The Maritime History of the Great Lakes
British Whig (Kingston, ON), 7 Nov 1898

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p.1 Likely All Drowned - 6 people left Kingsville for Pelee Island, boat capsized, floated ashore at Point Pelee.



New Rules To Govern L.Y.R.A. Yachts.

Saturday afternoon's session of the lake yacht racing association's annual meeting was held in the parlors of Hotel Frontenac, with all delegates present, including J.E. Burroughs and T.B. Pritchard, Rochester, N.Y., not mentioned in the morning session's report. The association immediately entered upon a discussion of the proposed amendments to the rules. Owan Martin introduced the amendments suggested by the Queen City yacht club, adopted on motion by Mr. Martin, seconded by W.Q. Phillips. They declared that the cruising knockabout class shall have a maximum racing length of twenty-two feet, shall be cabin boats and shall sail without time allowance. All boats built or brought to the lakes after November 5th, 1898, for this class shall in addition to the conditions set forth in the "Table of Scantlings" be subject to the restrictions as to area of midship section, freeboard, beam, overhangs, cabin and sails. The restrictions were mentioned.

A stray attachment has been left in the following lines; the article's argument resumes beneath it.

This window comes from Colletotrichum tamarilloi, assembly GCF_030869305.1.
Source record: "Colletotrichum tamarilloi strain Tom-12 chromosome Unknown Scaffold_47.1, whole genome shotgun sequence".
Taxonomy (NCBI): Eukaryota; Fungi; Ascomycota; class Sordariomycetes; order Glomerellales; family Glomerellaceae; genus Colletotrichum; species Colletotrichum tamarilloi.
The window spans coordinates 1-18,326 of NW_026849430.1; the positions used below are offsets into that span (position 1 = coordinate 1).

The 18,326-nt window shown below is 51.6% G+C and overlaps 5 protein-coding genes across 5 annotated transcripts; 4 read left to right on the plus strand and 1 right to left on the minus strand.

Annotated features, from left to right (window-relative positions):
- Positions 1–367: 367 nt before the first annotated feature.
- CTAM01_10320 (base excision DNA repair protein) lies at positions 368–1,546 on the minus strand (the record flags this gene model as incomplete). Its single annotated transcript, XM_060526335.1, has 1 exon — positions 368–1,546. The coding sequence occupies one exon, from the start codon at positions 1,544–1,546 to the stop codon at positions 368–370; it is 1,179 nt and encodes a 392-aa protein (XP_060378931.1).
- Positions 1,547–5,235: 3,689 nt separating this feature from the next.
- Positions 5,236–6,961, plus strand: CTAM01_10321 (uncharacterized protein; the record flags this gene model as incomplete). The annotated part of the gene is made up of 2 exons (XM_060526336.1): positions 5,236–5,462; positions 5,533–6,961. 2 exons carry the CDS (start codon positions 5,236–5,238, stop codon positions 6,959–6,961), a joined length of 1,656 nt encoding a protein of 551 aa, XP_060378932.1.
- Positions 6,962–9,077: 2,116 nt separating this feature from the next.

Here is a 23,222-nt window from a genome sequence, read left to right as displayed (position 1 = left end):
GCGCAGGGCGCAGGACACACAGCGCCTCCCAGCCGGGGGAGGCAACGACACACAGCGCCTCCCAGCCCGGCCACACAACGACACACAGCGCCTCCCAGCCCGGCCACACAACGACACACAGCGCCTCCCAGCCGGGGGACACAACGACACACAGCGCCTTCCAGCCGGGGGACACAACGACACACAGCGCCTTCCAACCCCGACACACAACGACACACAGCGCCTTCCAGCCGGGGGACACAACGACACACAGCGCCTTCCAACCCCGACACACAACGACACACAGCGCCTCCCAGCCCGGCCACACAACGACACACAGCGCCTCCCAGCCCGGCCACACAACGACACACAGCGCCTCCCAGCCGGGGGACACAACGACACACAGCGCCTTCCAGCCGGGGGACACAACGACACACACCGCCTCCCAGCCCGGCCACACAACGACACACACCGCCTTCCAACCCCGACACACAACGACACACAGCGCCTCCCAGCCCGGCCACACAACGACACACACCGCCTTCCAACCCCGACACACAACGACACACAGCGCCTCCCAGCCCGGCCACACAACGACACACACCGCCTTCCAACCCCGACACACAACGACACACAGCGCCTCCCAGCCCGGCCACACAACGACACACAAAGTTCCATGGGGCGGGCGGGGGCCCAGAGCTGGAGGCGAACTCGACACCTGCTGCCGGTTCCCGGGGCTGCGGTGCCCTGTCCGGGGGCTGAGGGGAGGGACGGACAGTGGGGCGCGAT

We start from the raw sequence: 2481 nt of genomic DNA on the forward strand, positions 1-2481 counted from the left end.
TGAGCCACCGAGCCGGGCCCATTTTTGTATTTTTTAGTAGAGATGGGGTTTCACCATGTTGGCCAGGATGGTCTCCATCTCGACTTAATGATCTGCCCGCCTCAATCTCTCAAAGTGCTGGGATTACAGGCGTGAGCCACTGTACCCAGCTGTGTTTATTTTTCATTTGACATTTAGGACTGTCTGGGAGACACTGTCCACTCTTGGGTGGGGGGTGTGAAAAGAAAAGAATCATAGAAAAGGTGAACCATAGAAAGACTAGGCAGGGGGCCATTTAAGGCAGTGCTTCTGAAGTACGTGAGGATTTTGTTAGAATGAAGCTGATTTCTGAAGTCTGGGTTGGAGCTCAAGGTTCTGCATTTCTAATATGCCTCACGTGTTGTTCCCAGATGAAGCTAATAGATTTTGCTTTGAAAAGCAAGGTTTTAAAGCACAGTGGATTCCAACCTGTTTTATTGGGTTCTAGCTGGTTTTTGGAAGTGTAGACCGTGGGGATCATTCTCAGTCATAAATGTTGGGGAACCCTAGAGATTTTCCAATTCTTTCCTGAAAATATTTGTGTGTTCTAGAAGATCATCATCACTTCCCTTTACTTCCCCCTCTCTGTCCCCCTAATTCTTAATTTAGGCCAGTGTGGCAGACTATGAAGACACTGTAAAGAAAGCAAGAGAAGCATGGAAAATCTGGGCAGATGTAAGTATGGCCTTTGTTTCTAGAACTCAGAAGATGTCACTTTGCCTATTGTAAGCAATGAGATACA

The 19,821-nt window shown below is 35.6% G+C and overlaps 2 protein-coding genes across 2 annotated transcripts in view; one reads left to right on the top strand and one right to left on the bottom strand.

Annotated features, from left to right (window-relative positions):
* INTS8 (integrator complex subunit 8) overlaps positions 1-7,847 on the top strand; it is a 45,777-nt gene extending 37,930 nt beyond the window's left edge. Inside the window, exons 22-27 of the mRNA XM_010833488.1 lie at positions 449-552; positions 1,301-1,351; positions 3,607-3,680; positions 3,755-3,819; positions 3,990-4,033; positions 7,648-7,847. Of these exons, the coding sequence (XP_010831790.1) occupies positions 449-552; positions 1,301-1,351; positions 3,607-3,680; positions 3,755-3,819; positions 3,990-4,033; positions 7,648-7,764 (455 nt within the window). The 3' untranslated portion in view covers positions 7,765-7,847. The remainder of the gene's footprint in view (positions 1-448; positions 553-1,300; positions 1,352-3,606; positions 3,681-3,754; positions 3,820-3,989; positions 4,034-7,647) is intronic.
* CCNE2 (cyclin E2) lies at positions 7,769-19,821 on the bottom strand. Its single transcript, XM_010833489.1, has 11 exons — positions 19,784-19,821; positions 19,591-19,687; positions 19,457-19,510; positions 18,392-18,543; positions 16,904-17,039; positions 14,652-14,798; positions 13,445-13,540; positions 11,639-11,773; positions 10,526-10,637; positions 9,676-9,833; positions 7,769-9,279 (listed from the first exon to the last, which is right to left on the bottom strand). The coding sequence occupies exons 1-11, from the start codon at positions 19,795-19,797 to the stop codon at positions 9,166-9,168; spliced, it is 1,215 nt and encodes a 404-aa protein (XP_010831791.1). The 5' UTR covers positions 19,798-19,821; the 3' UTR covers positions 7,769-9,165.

Commodore Jarvis submitted the proposed amendments from the Royal Canadian yacht club, which brought forth a vigorous discussion, and which with some alterations and additions were adopted. They were the sailing rules adopted by the yacht racing union of the great lakes at Buffalo, with the addition that a rule providing for time allowance for boats that may be forced out of their classes by the new classification and by reason of their being measured with crews on board. The above classification is as follows: Twenty-five, thirty, thirty-five, forty, forty five first class and twenty-two foot knockabouts, all measured, with the exception of the knockabouts, by what is known as the Girth rule, the formula for which is: Length plus beam, plus seventy five per cent of girth, plus one-half square root of sail area divided by two. The draft allowed is from ten to five feet according to class and as to crews one man is allowed to every five feet of racing length or fraction thereof.

Capt. Martin introduced an amendment deprecating the principle of time allowance, but in the case of boats being sent above their present class by the new measurement, they give time allowance, but no time to be allowed among the boats strictly in the class. His amendment was lost, and the first amendment carried, Mr. Martin's being the only opposing vote.